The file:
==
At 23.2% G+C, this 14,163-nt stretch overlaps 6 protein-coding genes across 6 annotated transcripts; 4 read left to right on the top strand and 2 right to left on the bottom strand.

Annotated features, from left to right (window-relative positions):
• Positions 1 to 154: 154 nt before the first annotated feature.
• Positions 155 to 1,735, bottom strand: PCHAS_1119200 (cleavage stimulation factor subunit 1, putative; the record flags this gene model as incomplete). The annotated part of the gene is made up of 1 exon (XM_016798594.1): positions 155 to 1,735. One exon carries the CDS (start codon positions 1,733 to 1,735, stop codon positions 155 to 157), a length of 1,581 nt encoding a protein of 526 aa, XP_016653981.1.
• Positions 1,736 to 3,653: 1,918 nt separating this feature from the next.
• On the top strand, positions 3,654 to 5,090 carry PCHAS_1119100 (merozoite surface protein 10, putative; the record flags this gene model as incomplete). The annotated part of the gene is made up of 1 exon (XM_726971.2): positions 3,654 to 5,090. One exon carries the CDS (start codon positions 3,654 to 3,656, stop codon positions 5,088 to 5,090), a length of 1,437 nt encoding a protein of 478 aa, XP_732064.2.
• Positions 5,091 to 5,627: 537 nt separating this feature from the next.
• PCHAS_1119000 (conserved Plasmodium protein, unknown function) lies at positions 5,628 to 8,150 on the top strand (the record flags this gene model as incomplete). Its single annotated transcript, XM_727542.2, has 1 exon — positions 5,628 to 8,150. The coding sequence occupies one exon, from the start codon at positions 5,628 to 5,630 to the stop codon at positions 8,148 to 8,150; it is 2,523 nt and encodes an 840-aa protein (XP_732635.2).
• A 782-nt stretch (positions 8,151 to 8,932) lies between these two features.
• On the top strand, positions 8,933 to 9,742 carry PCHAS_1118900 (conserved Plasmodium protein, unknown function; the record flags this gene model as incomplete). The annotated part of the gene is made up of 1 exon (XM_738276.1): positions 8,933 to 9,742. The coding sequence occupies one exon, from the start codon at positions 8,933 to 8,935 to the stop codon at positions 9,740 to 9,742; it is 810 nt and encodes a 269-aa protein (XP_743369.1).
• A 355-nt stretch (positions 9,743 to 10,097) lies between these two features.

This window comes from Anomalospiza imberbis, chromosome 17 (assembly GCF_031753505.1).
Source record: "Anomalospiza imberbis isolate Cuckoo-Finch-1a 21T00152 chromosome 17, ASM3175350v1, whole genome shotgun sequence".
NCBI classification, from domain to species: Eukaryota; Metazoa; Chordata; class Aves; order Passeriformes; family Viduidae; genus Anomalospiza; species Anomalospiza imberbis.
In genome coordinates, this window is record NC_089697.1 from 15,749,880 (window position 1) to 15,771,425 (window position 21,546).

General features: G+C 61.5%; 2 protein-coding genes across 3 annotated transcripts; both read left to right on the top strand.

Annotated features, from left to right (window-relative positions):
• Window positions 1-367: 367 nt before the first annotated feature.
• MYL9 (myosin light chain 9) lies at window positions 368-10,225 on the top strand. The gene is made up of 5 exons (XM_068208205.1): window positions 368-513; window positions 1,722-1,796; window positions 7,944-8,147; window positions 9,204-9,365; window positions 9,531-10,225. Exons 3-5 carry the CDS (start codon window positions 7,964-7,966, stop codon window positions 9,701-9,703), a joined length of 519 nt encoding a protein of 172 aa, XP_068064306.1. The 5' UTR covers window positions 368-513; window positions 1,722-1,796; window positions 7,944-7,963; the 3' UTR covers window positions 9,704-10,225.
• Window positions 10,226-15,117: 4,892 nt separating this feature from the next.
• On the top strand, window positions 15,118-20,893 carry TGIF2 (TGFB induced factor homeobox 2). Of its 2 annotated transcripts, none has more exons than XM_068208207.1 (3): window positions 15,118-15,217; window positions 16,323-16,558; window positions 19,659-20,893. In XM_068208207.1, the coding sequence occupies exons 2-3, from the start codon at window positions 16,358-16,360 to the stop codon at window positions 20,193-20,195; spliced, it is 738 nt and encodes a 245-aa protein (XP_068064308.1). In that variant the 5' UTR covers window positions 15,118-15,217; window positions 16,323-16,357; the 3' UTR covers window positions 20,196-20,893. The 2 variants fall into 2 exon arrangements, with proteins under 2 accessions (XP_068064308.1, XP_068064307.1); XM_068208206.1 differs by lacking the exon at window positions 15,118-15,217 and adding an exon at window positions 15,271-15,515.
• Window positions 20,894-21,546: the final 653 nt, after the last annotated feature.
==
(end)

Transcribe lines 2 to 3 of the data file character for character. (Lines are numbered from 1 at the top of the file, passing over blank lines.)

Annotated features, from left to right (window-relative positions):
• Positions 1 to 154: 154 nt before the first annotated feature.